Washington state already has a law on the books forbidding the use of automated event ticket buying programs, often done by "bots" (automated ticket buying computer programs). Now, a Washington state senator wants it to go national.

You might remember WA Attorney General Bob Ferguson proposing the legislature pass laws prohibiting the purchasing of sports, music, and other event tickets by second and third-party vendors, using extremely fast automated computer programs. These vendors then turn around and sell the seats at inflated prices. The bill was passed almost unanimously by the state House and Senate. You may also remember during the Seahawks last Super Bowl appearance, many WA state fans were affected by suddenly skyrocketing prices stemming from 'bot' ticket sales. These fans ended up losing their seats, some after they'd traveled to Arizona.

Now Senator Patty Murray has introduced a bill that would expand that 'bot' ban nationwide, by way of the Federal Trade Commission.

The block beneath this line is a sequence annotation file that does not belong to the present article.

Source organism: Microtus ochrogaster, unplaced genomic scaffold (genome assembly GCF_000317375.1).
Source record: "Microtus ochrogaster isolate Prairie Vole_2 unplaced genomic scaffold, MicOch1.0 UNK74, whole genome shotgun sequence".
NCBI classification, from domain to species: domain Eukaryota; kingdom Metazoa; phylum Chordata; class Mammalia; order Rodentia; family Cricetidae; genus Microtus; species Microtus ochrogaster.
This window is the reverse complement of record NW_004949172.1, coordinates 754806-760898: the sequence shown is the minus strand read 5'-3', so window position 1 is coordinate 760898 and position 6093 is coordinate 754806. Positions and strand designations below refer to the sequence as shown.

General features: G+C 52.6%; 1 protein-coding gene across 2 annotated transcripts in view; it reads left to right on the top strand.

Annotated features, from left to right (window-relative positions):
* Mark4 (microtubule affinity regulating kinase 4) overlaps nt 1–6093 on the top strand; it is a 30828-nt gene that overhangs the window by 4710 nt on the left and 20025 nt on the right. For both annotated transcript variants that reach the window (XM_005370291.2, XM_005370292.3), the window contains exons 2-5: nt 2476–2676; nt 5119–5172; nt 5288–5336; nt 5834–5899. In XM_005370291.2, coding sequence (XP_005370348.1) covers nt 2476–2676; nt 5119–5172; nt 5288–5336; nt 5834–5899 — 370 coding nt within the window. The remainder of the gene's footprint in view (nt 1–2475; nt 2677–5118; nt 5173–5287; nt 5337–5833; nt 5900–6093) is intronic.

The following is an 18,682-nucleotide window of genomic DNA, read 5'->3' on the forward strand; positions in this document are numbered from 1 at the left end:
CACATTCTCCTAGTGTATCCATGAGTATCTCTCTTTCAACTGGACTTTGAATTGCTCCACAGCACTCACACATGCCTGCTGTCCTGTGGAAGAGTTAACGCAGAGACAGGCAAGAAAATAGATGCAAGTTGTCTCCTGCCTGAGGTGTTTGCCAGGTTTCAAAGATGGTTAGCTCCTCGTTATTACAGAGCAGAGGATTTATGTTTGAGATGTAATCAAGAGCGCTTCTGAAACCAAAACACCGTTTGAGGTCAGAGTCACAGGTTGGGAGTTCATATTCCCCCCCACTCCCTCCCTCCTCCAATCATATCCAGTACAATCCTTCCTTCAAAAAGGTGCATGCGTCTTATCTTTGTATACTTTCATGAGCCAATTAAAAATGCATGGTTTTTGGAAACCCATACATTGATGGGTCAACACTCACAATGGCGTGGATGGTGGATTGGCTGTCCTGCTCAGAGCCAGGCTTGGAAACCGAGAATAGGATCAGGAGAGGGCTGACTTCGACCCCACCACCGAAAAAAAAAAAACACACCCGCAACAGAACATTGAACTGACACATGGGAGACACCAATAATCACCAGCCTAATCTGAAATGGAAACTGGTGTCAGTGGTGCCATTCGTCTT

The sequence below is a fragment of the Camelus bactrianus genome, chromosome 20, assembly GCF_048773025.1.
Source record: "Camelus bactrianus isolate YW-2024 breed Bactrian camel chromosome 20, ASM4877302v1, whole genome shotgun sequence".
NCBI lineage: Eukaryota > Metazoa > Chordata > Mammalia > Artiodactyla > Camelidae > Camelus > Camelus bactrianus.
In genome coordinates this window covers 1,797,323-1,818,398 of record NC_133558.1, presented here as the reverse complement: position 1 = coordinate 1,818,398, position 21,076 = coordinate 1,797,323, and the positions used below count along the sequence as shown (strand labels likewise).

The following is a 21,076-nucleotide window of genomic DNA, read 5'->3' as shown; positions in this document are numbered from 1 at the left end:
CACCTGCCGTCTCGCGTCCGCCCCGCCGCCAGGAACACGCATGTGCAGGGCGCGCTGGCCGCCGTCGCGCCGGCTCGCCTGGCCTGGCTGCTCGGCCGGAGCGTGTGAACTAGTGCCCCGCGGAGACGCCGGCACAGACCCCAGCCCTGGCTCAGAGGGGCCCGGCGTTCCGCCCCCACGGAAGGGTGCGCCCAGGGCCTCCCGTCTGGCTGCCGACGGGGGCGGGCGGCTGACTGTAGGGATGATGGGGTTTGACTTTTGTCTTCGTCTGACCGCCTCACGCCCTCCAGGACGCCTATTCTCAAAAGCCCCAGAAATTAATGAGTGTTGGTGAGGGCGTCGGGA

According to Murray and other sources, many sporting events and music concerts saw as many as half the tickets sold across the country had prices affected by bots. The New York Attorney General reported a recent U-2 Concert had over 15,000 tickets purchased by two 'bot' computers, which were then resold later at a markup of nearly 49%.

Before Washington state passed and enacted it's new 'bot' law, some tickets to the Adele concert at Key Arena reached the $5,000 mark, inflated in part by 'bots.'

The bill would outlaw the use of automated purchasing systems, and would forbid such computers from also circumventing security on ticket buying websites. According to Murray, some vendors have used what could be illegal programs to break anti-bot firewalls on these ticket sale sites, allowing massive purchases.

The bill, if passed, would also allow state and local officials to prosecute vendors who use automated systems to buy excessive numbers of tickets, beyond what they would normally be allowed to obtain.

Much like the Washington state law, the national law would be expected to drive down many tickets prices, and allow many more people to get their hands on them, and have better opportunities to buy them.

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